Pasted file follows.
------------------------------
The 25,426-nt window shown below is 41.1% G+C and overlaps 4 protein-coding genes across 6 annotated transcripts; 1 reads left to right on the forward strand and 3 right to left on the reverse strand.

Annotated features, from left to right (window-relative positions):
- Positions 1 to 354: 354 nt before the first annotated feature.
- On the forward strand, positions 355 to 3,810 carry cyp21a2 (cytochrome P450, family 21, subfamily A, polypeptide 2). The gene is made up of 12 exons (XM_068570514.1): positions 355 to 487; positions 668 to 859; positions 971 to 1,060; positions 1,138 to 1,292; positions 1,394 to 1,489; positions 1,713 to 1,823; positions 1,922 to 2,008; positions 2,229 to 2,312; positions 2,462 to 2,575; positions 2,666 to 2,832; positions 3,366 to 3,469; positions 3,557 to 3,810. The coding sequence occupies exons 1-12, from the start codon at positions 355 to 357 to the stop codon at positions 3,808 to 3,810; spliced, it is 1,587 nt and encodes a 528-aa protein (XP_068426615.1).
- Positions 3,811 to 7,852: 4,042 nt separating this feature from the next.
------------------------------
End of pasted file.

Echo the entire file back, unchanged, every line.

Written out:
The 25,426-nt window shown below is 41.1% G+C and overlaps 4 protein-coding genes across 6 annotated transcripts; 1 reads left to right on the forward strand and 3 right to left on the reverse strand.

Annotated features, from left to right (window-relative positions):
- Positions 1 to 354: 354 nt before the first annotated feature.
- On the forward strand, positions 355 to 3,810 carry cyp21a2 (cytochrome P450, family 21, subfamily A, polypeptide 2). The gene is made up of 12 exons (XM_068570514.1): positions 355 to 487; positions 668 to 859; positions 971 to 1,060; positions 1,138 to 1,292; positions 1,394 to 1,489; positions 1,713 to 1,823; positions 1,922 to 2,008; positions 2,229 to 2,312; positions 2,462 to 2,575; positions 2,666 to 2,832; positions 3,366 to 3,469; positions 3,557 to 3,810. The coding sequence occupies exons 1-12, from the start codon at positions 355 to 357 to the stop codon at positions 3,808 to 3,810; spliced, it is 1,587 nt and encodes a 528-aa protein (XP_068426615.1).
- Positions 3,811 to 7,852: 4,042 nt separating this feature from the next.